The two layers (black on black) are often presented as winds against (or over) the strings.
This piece brought a sharp contrast to Crumb’s. Where the “Haunted Landscape” is silent, subtle, this one is shrill, loud; where Crumb’s composition uses a monotonous base beat, this one is rhythmically intricate, complex. As for that latter aspect: Baldur Brönnimann conducted this from the huge score (filling his conductor table!) with the usual firmness and clarity, the orchestra is familiar with such music, formed a firm team, a unity with the conductor. This held true throughout the evening.
While in the score, the structure with the two layers seems clear, the dominating impression of the first part is “loud”. Already the first bar goes from mf/f up to ff, in ascending scales in the winds, followed by fast tremolo (occasionally reminding of a swarm of bees) and slow, microtonal glissandi in the strings, contrariwise creeping / crawling. One can best describe this as “screaming darkness”, the sounds from the winds altered between “busy, heavy, often very dissonant industrial noise” and occasional screaming of animals in a slaughterhouse.
Then, suddenly, the central part, an oasis of calm, slowly, gradually altering sound planes, expectation, suspense airy sounds in the winds, gradually intensifying, volatile sounds of the strings showing up at the horizon. And then, the volume builds up again, gradually, initially unnoticeably building up, very slow glissandi in the strings, faster scales in the winds, more and more incisive again, resolute string signals, “infinitely descending and ascending glissando”, “primordial breathing underneath”, always growing—very, almost unbearably loud—and a sudden, abrupt ending (not with a bang, just a loud dissonance).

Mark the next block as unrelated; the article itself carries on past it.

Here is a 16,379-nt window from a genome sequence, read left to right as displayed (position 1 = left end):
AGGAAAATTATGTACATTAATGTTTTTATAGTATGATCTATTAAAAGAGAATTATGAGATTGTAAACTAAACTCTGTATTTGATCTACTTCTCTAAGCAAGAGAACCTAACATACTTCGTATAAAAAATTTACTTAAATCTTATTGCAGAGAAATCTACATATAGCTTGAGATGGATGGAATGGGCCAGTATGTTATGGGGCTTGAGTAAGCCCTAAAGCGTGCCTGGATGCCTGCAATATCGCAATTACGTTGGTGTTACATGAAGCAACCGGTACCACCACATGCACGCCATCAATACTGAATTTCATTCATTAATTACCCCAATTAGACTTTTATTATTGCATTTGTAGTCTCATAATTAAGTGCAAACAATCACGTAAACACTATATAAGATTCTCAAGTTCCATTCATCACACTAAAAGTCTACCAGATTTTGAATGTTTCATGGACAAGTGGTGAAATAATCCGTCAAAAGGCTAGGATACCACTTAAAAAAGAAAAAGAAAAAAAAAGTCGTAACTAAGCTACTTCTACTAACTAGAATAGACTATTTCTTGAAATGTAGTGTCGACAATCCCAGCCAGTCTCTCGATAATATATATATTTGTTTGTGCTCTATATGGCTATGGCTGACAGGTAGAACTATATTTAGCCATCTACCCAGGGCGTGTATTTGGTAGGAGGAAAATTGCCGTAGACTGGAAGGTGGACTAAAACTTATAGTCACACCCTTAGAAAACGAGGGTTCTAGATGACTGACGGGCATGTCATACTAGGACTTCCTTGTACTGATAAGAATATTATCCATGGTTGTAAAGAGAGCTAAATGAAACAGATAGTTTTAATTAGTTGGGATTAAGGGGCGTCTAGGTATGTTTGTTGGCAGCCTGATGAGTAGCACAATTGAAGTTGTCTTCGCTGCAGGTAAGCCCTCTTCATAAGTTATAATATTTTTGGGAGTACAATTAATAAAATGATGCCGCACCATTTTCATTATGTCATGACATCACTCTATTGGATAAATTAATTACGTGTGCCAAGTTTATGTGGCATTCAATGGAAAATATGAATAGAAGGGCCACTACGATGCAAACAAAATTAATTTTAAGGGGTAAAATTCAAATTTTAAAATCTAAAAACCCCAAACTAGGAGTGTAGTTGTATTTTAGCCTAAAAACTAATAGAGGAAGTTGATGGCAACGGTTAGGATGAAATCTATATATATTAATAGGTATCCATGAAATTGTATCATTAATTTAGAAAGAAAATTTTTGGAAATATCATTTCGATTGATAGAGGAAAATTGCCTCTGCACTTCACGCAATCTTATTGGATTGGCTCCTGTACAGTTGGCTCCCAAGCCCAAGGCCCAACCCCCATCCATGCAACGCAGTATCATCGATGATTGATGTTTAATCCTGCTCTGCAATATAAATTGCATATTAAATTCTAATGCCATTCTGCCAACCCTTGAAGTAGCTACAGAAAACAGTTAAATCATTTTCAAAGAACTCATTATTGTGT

My wife found this too oppressing (intimidating even, maybe?). I personally found the composition interesting, for sure. However, I must concede: it was very loud, indeed (to the point where I started worrying about musicians in the orchestra damaging their ears!), and I understand why listeners might find such music oppressive.
Birtwistle: Earth Dances (1986)
Harrison Birtwistle (*1934) as one of the most important contemporary composers doesn’t need an introduction. His work “Earth Dances” dates from 1986. It is dedicated to Pierre Boulez (1925 – 2016). This is a big composition, a “dense cross-work with ups and downs of boiling sound matter, forming new constellations.” The program notes compare the sound layers in this composition to geological layers that are shifting against, over and under each other, or “a semi-extinct volcano on top of eruptive forces waiting for their liberation.”
The piece starts with a loud thunder, then grunting, “earthly sounds” between resting notes: a foundation layer of broad structures. Opposing textures, like geological layers shifting against each other. Violins and violas fighting large-scale geological processes / events? A slow, rhythmic structures seems to depict a ritual dance. I did not hear a lot of tonal relationships, except for temporary, local “centering” around resting notes, and momentary tonal segments. Growing complexity and diversity in the textures (rhythmic and in harmonies). One can probably identify specific “geological layers” (musical, recurring pattern), but that would be a challenge for first-time listeners.
In my personal experience, over time, the sound impression changed with the time, away from an interplay of tonal and dissonant aspects, towards a dominance of a rich set of sound colors—and multi-faceted rhythmic features, from irregular, almost aleatoric to occasional, strongly rhythmic / motoric segments. Definitely, the music is never even remotely boring. However, I would claim that an average listener would need to listen to this piece several times, in order to find / “see” (understand?) a significant portion of the cross-relations / structural elements in this music.
Also here, the orchestra convinced with its focus, the concentration and discipline, guided by Baldur Brönnimann’s firm conducting hand, and supported by very active and attentive first desks. Professionals in all aspects, certainly for this kind of music.